Set on the shores of the South Island’s Lake Wakatipu, against the dramatic Southern Alps, Queenstown is a hub for adrenaline junkies, with bungee jumping off Kawarau Gorge Suspension Bridge and jet-boating on the Shotover and Dart rivers. In winter, there’s skiing on the slopes of The Remarkables and Coronet Peak, and in summer it’s the perfect base for exploring the region’s vineyards and historic mining towns.
This resort town is set on the southern end of its namesake lake, with views of snow-capped mountains. It’s the gateway to the Southern Alps’ Mount Aspiring National Park, a wilderness of glaciers, beech forests and alpine lakes. You can climb the highest waterfall cable climb in the world at WildWire Wanaka or, if you want to head downslope a little more gracefully, Treble Cone and Cardrona ski resorts are near the park and offer fantastic pistes in the season.
7. Milford sound
A fiord in the southwest of South Island, known for the towering Mitre Peak. Here, steep cliffs rise out of deep blue water and fur seals sunbathe on rocks. Take a boat cruise up to the Bowen Falls – which are 160 metres high – or the Stirling Falls, which cascade into the fiord like a giant shower. Some boats have underwater viewing observatories, and all provide panoramic photo opportunities. Look out for penguins and dolphins, as well as the occasional whale making its way into the fiords.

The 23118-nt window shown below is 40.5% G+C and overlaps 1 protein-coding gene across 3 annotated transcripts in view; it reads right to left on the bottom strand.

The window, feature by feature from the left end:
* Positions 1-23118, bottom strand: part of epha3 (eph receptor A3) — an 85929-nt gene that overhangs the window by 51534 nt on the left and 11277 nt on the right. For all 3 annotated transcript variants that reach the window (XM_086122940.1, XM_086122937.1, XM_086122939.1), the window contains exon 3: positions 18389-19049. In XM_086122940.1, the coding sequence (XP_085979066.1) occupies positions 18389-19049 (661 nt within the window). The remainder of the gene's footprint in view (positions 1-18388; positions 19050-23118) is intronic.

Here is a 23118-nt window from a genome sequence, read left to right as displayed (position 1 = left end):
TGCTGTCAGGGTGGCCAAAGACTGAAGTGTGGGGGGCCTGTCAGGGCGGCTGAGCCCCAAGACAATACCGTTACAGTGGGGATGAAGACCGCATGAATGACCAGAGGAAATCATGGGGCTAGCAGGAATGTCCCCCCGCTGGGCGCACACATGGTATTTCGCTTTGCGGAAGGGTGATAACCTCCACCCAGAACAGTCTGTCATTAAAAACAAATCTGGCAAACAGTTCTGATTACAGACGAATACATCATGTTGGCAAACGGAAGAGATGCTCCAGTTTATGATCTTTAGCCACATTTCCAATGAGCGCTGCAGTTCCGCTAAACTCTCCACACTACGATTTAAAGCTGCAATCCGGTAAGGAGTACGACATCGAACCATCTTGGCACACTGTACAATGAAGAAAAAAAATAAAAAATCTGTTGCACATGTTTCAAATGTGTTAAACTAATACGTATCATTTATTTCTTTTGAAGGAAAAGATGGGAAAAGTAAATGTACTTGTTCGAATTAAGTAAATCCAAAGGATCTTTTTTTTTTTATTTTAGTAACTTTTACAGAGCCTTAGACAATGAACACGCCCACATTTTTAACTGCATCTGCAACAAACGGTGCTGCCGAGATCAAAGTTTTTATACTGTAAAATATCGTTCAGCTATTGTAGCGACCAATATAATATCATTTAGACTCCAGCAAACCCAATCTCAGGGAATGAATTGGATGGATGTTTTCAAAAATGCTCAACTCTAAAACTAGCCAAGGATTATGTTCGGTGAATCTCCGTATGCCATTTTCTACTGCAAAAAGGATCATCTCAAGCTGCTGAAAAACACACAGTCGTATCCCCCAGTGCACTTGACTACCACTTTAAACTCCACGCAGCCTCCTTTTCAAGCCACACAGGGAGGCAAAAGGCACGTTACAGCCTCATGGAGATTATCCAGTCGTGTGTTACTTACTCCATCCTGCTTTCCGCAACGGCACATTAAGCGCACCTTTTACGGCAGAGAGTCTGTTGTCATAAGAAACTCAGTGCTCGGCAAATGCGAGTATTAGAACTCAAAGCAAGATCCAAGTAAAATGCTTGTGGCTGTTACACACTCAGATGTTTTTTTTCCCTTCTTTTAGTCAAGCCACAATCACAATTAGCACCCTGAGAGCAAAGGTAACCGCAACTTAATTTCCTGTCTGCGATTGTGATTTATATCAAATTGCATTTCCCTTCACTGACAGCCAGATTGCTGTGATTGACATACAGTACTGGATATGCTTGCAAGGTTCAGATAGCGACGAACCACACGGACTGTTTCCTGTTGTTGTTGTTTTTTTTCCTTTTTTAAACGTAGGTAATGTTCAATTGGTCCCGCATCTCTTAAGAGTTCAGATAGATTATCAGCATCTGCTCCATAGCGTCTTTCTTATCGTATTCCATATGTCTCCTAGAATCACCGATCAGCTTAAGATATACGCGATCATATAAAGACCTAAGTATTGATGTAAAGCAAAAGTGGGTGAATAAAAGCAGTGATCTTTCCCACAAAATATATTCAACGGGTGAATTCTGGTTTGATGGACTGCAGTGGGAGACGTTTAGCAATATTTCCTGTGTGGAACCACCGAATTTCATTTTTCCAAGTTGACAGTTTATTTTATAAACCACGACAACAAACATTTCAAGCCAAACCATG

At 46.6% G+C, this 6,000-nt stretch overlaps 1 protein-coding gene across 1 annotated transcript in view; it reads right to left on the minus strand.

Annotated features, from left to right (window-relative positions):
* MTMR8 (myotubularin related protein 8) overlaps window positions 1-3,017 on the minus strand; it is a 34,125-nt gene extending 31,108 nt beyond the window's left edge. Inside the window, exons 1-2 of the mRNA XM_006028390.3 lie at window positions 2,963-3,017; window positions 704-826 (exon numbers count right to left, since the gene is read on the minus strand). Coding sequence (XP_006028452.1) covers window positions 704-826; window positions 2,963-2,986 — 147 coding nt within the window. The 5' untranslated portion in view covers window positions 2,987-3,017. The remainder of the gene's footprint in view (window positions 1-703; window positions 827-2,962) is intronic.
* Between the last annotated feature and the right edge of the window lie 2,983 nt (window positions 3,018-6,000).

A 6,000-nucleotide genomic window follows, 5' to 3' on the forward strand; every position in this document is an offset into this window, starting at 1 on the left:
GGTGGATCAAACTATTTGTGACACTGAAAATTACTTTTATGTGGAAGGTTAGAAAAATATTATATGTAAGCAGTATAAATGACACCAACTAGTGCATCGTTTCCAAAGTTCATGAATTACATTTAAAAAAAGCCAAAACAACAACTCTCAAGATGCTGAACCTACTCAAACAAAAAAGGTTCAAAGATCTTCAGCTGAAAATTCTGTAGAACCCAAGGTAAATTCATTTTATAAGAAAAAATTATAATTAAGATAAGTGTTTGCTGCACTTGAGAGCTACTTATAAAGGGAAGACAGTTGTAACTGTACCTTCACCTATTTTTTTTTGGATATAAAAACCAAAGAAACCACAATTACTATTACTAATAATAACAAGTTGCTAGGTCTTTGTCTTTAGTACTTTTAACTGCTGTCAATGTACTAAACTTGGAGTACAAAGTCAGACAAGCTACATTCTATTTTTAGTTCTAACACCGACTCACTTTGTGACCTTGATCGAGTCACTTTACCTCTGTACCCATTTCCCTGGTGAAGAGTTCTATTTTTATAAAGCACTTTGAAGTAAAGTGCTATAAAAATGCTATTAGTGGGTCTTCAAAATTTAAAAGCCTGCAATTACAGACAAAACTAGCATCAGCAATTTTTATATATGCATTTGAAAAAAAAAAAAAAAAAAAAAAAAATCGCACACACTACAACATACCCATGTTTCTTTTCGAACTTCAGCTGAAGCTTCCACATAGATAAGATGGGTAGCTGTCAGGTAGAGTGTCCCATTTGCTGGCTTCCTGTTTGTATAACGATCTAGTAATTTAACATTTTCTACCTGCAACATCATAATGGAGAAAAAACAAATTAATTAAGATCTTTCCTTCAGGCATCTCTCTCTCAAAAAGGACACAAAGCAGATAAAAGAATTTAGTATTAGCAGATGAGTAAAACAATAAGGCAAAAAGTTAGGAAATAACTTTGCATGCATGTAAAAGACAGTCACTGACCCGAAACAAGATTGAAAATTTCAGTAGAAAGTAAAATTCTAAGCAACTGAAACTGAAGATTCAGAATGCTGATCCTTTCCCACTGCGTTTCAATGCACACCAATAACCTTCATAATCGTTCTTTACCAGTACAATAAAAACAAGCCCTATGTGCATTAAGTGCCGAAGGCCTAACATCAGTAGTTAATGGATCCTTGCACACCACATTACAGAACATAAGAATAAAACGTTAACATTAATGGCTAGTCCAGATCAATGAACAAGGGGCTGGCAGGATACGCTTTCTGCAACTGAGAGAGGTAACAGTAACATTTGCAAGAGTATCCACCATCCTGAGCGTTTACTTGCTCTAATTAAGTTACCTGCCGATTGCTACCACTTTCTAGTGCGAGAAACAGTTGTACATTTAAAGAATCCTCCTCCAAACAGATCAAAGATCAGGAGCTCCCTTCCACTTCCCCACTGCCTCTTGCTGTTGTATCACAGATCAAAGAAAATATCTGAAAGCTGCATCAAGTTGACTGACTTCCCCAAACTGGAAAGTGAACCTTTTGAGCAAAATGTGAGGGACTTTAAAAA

From the air, Fiordland’s spectacular mountains and waterfalls are breathtaking – a scenic flight over places like Milford Sound is unforgettable. Enjoy a glacier landing at Mt Tutoko or a picnic amidst mountain peaks by the alpine lake of Lake Quill. Get up close to the 580-metre-high Sutherland Falls, and enjoy a birds-eye view of the Milford and Doubtful Sounds from the air.
There’s plenty more to New Zealand of course; the country’s dramatic scenery and Maori culture can’t be explored all in one go and the places mentioned here are just the tip of the proverbial iceberg. There’s a good reason the country’s become famous for its dramatic, starring turn in many a Hollywood film and a more than good reason everyone from adrenaline junkies to nature lovers to indulgent epicureans finds themselves drawn to New Zealand.
To see it for yourself however, you’ll likely need a guide to help make sure you have the best experience possible. We’d therefore recommend Aroha Tours; if there’s something about New Zealand they don’t know, it’s not worth knowing about.
Find out more atarohatours.co.nz